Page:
All in all, the film presents countless impressive images but, because of its vast scope, fails to really get to the meat of any particular topic. It’s a blessing and a curse: a spectacular overview of the world’s largest animal habitat, but a mere appetizer for the interested viewer. Hopefully, in years to come, Disneynature will provide a closer look and any number of these fascinating subjects.
Video & Audio
Like most new digital releases, the film looks wonderful. Filmed in 1.85:1 widescreen high definition, the spectacular images are the real selling point of the film on both DVD and Blu-ray.
The soundtrack, in Dolby Digital 5.1, is suitably atmospheric in presenting the sounds of wildlife and Brosnan’s narration, and audio tracks are presented in English, French, and Spanish.
It’s very unfortunate that there are so few extra features in this release, when this film specifically could benefit greatly from expanded content as well as a look at its creation. Throughout the film, I constantly wondered “How did they get this shot?” The technology used for this film must have been incredible, yet there’s no single look at the making of the film on the Blu-ray or DVD. The Blu-ray features something called “Filmmaker Annotations”, portions of which are excerpted on the DVD, but these are mere picture-in-picture soundbytes from the filmmakers that play during the film. It’s nice to have, say, a discussion of how a shot was filmed play while that scene is onscreen, but it provides a scattershot look at the making of the film and the small window in which the clips appear make it hard to distinguish who is speaking. In many ways, it’s no better than watching embedded clips on a website:
It seems criminal to release a Blu-ray with such sparse features.
- “Make A Wave” Music Video – Just what every nature lover wants: a music video with Disney Channel tween stars. “Disney’s Friends For Change” present this music video featuring a Jonas and a Lovato.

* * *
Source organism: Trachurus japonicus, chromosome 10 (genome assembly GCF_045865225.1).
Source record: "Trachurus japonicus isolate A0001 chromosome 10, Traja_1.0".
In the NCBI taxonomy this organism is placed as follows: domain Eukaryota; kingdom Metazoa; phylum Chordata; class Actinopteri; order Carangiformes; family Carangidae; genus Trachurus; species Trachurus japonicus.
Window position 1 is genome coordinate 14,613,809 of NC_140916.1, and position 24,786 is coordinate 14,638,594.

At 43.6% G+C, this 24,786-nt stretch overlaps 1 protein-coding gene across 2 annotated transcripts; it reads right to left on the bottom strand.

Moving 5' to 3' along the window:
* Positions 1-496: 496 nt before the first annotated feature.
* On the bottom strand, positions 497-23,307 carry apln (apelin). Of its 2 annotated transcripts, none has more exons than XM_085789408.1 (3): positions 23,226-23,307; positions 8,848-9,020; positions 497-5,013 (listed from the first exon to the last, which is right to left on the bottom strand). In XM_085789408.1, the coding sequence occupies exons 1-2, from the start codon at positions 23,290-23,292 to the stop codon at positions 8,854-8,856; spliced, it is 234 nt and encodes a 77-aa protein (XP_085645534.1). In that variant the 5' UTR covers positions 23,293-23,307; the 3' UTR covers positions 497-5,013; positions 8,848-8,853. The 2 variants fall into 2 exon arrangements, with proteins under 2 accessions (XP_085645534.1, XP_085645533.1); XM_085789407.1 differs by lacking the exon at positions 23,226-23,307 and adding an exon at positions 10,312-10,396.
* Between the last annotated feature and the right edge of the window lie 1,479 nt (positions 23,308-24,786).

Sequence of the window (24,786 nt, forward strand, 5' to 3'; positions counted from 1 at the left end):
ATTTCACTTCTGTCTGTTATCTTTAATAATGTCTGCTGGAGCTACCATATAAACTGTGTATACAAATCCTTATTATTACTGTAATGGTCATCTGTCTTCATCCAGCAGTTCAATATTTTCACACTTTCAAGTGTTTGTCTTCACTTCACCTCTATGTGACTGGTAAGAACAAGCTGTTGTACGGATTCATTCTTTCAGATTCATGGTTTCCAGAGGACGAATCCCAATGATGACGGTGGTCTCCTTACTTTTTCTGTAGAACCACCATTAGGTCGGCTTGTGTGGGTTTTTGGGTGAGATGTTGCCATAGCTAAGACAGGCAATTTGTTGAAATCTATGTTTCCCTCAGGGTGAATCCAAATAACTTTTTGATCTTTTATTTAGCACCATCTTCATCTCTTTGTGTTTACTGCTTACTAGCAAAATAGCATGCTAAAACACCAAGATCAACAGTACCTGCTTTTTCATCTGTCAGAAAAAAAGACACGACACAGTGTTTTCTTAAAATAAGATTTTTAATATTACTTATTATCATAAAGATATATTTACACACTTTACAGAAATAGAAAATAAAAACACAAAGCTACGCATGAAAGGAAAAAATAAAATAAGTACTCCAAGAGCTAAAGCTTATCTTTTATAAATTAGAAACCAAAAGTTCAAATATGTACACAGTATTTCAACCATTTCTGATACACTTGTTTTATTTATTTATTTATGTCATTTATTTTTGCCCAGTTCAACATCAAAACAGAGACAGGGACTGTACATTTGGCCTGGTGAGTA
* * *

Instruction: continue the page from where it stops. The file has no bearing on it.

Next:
- Disney & Nature: Preserving the World We Share – A brief infomercial promoting the Disney corporation’s worldwide conservation efforts. To their credit, they’re doing a lot of work that I’d never even heard of.
- Deeper in the Ocean – Five brief behind-the-scenes clips from the Blu-ray release.
- “Make A Wave” Music Video
- Disney & Nature: Preserving the World We Share
- Living Menus – An interactive globe in the main menu of the disc allows access to several brief behind-the-scenes clips from the film. It’s slickly designed, but makes getting at the clips rather tedious and the videos themselves are presented in unnecessarily small windows.
- Filmmaker Annotations – A viewing mode that streams behind-the-scenes clips in-movie, allowing stories from the filmmakers and crew to be heard while the film is underway. A nice idea, but not as the only method of accessing these features
Oceans is yet another strong entry in the long, long line of nature documentaries from the Disney studio. The subject matter and filmmaking technologies are the perfect match for some truly spectacular visuals, and Oceans delivers those in spades. For those looking for a more in-depth type of documentary, this might not be for you. It’s also a shame that Disney did not take the opportunity to provide more extra features, as this is a film where the story of how it was made had to be nearly as interesting as what was onscreen. Still, it’s another worthy entry in the Disneynature line and hopefully a sign of spectacular things to come.
And now, BONUS OTTERS!!